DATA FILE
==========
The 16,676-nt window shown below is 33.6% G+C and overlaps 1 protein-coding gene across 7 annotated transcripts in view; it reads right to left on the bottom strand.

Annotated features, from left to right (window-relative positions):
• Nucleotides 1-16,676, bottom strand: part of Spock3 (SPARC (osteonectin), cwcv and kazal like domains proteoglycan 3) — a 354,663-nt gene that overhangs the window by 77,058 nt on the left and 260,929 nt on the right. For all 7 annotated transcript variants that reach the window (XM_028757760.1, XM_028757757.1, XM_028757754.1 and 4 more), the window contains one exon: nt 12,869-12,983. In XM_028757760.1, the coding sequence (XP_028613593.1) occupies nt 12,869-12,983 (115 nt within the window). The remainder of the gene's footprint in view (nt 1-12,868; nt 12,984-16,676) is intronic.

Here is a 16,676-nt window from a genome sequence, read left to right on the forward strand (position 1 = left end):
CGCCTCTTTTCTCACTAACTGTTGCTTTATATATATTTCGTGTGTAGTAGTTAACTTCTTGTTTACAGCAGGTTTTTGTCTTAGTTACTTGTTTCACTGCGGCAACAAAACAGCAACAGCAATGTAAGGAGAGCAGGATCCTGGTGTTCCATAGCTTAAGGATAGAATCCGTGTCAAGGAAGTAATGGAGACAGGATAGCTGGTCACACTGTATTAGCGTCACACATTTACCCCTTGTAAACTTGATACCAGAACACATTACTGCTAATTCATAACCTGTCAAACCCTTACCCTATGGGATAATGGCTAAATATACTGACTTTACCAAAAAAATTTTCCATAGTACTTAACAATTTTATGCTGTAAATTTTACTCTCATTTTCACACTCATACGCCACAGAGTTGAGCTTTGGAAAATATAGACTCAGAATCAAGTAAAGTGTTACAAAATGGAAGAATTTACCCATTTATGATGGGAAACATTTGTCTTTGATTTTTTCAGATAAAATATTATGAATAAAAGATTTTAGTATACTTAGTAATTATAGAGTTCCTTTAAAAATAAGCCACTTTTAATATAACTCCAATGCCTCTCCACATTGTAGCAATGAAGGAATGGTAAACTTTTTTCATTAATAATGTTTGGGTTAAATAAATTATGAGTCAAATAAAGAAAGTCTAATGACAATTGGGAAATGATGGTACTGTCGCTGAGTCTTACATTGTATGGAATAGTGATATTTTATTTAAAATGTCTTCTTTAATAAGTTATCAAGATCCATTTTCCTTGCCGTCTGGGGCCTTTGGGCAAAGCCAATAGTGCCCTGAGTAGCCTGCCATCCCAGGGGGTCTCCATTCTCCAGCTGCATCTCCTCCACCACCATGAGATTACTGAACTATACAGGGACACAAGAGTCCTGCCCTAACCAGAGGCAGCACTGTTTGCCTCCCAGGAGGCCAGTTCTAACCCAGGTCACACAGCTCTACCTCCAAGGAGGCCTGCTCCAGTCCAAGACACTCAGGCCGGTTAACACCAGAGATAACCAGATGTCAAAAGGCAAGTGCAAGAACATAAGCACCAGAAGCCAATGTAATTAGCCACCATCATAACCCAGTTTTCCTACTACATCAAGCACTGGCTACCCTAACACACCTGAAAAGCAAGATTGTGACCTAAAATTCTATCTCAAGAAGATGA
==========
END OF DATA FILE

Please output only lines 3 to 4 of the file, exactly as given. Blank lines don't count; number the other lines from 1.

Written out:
• Nucleotides 1-16,676, bottom strand: part of Spock3 (SPARC (osteonectin), cwcv and kazal like domains proteoglycan 3) — a 354,663-nt gene that overhangs the window by 77,058 nt on the left and 260,929 nt on the right. For all 7 annotated transcript variants that reach the window (XM_028757760.1, XM_028757757.1, XM_028757754.1 and 4 more), the window contains one exon: nt 12,869-12,983. In XM_028757760.1, the coding sequence (XP_028613593.1) occupies nt 12,869-12,983 (115 nt within the window). The remainder of the gene's footprint in view (nt 1-12,868; nt 12,984-16,676) is intronic.

Here is a 16,676-nt window from a genome sequence, read left to right on the forward strand (position 1 = left end):